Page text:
Writing down your thoughts, especially the ones you rarely share out loud with others, has a certain vulnerability to it. All of a sudden people have a window into your mind, something to peer through. They can understand your thought process, how you interpret the world, what makes you tick and what makes you smile.

Writing has been, and I imagine always will be, a medium in which I communicate best. It allows me to convey my experiences and all of the feelings that arise from them, whether those experiences are good, bad, or regrettably, boring.

But sometimes, as this summer has demonstrated, the bad experiences overrule the good ones, and I am left staring at the keyboard, consumed with the guilt of knowing that I shouldn’t feel so down over such petty things.

Alberta fixed that. Driving into the mountains reminded me of how small I am, and that whatever problems I thought I had were minuscule in comparison to what others are going through. I struggled through the first week, as one does when they are working through the odd emotions of shame and confusion that come along with feeling sad when you’re not quite sure what you’re sad about.

Relief came in week two, when outings with friends and the warm reminder of my old life in Alberta left me feeling relaxed and more like myself.

After a day surrounded by mountains, I was happily driving along a stretch of highway, making my way back to Lethbridge. As I normally do on short road trips, I was speaking to a friend on bluetooth, catching up on things during the past week. It was dusk, and I was glad I had made it through the mountains before the sun set.

As my friend recounted a story, he was cut off mid sentence by the sound of a loud bang and what I would later find out was a full minute of screaming. The pleasant drive with the picture perfect backdrop in my rearview mirror came to a prompt stop when my car crossed paths with a deer, sending him into my windshield and over my car.

The car was stopped, but my hyperventilating (I know, I know, how dramatic) was in full swing.

“DIANE! DIANE!”  Scott was still on the phone. “Are you ok? What happened? Are you bleeding?”

I looked down. There was glass everywhere. My arms immediately started to burn, and there was blood where most of the glass had hit me. I started to speak, and felt a loud crunch between my teeth, spitting out glass which had found it’s way in during impact.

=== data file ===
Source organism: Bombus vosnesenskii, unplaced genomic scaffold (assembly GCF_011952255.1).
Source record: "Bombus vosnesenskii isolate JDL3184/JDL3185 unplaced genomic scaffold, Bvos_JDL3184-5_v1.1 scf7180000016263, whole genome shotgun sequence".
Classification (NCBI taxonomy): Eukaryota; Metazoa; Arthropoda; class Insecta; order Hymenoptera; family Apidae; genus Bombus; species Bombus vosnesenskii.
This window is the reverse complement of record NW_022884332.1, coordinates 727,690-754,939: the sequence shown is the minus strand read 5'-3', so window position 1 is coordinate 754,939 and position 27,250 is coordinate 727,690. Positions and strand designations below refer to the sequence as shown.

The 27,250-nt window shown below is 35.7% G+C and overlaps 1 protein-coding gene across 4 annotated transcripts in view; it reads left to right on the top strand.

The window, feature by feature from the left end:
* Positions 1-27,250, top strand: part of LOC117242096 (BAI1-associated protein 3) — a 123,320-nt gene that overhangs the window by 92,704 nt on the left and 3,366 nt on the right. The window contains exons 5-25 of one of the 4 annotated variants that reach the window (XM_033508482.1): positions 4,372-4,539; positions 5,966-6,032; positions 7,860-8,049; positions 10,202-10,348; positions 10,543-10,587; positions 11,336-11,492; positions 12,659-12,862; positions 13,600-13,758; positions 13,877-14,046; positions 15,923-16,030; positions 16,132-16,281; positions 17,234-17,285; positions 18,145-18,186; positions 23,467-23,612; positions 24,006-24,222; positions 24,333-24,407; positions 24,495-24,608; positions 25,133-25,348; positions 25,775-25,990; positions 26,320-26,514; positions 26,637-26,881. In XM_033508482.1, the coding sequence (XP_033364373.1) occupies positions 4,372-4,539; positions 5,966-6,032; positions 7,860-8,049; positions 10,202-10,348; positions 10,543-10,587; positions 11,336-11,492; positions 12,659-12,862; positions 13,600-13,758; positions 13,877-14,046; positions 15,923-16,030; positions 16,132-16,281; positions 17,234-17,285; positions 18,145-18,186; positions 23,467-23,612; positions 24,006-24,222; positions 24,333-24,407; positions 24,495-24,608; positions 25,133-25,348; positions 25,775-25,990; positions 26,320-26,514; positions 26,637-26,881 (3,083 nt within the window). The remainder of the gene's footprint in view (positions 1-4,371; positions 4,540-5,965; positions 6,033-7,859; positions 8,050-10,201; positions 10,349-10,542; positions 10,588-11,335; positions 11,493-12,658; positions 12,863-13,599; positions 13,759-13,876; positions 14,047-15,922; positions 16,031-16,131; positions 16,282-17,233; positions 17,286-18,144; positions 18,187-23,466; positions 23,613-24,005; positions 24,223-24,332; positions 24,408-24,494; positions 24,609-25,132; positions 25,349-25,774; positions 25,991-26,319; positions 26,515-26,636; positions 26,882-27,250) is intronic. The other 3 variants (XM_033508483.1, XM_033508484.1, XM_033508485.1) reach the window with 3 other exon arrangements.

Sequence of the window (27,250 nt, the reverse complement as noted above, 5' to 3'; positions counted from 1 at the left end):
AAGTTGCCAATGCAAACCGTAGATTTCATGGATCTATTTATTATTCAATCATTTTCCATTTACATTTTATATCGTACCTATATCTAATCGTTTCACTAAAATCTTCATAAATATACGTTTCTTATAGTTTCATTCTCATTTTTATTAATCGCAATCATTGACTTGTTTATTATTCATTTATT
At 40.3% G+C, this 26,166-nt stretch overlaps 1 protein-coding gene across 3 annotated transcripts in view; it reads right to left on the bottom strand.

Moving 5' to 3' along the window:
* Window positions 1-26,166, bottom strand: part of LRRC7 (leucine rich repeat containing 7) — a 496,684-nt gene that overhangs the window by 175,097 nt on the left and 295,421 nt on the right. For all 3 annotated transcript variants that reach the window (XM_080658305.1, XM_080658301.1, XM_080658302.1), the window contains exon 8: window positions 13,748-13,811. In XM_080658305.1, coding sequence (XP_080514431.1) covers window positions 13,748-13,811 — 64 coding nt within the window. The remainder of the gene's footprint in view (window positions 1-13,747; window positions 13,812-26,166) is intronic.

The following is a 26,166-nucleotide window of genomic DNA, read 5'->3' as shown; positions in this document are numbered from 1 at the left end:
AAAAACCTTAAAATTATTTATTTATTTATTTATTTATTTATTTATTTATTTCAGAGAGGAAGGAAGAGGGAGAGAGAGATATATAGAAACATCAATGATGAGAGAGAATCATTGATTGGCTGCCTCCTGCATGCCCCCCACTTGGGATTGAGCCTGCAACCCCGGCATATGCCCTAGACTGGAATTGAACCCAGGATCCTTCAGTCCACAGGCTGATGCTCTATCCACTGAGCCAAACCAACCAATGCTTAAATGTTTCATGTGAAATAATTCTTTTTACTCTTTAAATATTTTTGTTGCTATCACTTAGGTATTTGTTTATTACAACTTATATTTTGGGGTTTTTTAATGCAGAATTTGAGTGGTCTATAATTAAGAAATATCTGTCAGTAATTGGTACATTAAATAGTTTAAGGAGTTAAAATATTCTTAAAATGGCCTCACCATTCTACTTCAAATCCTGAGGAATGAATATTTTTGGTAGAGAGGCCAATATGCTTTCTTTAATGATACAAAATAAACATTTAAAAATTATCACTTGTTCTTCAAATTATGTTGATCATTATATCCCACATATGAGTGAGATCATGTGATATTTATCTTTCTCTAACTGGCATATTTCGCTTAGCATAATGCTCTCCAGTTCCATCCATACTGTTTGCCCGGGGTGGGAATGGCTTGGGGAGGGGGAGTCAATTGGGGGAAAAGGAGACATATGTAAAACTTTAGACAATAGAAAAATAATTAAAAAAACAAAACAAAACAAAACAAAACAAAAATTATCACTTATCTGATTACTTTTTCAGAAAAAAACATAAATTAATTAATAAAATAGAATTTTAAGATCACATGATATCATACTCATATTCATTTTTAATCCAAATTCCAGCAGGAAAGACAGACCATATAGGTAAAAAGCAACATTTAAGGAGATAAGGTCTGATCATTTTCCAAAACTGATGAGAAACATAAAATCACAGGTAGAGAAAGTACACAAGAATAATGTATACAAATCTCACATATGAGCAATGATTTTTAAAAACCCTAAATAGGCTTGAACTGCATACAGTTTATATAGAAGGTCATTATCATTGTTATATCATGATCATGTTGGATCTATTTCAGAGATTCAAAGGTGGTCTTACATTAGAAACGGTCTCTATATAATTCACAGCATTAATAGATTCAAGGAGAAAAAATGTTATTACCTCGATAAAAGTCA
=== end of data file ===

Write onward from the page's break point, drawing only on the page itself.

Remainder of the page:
Luckily, and I’m quite grateful for this, Scott just happens to be a paramedic. He asked me all the important questions, and then told me to hang up and call 911.

After blubbering to the operator, I threw my four ways on. No one had stopped, and vehicles were whizzing past me at 100 kilometres an hour. I knew someone was fairly close behind me when the deer tried to leap over my car, and I had a sad moment for humankind when I realized they had simply kept driving.

As I sat there waiting for the ambulance, assessing the situation for what would be a good 20 minutes since I was aways from town, I began to calm down. I kept looking at the smashed windshield, grateful that the deer hadn’t made his way in. After determining there would just be scrapes and bruises, I clearly remember my second thought:

“Getting this all taken care of is going to be such a hassle.”

For a moment at least, I was thankful to be alive, followed by being more concerned with the headache of dealing with getting my car fixed, and not being able to get back to Winnipeg this week .

My God, had I learned nothing?

Perhaps the unexpected extended stay near the mountains will do me some good.


3 thoughts on “Alberta

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